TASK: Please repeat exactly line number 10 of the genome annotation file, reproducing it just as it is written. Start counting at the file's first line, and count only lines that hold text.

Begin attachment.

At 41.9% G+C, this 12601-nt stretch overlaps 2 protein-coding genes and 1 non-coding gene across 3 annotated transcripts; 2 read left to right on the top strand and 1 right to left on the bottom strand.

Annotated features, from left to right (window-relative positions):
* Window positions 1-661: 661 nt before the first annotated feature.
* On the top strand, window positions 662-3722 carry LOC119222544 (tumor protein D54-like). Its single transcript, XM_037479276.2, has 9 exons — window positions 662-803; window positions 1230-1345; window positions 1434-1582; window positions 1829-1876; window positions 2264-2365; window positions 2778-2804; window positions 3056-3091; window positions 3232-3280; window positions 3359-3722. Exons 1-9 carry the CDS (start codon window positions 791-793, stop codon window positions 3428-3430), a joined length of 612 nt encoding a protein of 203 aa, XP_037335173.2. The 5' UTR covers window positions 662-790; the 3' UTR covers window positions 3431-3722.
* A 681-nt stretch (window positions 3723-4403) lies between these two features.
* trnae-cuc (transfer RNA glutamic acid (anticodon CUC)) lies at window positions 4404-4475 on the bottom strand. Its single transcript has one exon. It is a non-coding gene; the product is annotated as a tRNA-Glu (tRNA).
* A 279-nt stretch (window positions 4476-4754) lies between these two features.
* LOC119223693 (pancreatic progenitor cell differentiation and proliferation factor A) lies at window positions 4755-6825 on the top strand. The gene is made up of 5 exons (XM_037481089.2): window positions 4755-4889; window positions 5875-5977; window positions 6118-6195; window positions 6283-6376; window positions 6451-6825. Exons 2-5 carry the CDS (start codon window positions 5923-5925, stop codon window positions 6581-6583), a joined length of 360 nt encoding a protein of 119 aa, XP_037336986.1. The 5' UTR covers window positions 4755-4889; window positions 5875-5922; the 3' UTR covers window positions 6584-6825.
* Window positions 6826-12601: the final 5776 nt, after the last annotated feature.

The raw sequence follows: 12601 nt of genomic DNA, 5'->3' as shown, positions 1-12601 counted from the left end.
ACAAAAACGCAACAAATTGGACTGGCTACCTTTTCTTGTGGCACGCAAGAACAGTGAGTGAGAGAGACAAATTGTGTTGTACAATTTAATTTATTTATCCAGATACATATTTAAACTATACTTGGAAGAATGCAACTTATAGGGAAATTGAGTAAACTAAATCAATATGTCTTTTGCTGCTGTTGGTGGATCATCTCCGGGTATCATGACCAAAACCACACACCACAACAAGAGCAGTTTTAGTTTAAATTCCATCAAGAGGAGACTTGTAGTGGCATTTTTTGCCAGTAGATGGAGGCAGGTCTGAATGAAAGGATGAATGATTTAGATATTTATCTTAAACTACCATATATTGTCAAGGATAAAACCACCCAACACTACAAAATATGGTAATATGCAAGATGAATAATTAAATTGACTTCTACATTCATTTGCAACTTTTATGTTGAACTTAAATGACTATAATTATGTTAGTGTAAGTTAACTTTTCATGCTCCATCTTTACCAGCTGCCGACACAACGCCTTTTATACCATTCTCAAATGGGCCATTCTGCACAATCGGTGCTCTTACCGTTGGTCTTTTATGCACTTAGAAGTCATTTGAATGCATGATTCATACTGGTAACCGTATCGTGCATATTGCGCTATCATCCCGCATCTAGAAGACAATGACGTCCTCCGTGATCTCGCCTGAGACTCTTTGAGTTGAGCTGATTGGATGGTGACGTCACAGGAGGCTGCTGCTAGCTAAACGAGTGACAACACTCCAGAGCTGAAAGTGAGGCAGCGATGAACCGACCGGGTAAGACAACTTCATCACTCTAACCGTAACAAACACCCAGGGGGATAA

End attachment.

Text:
The raw sequence follows: 12601 nt of genomic DNA, 5'->3' as shown, positions 1-12601 counted from the left end.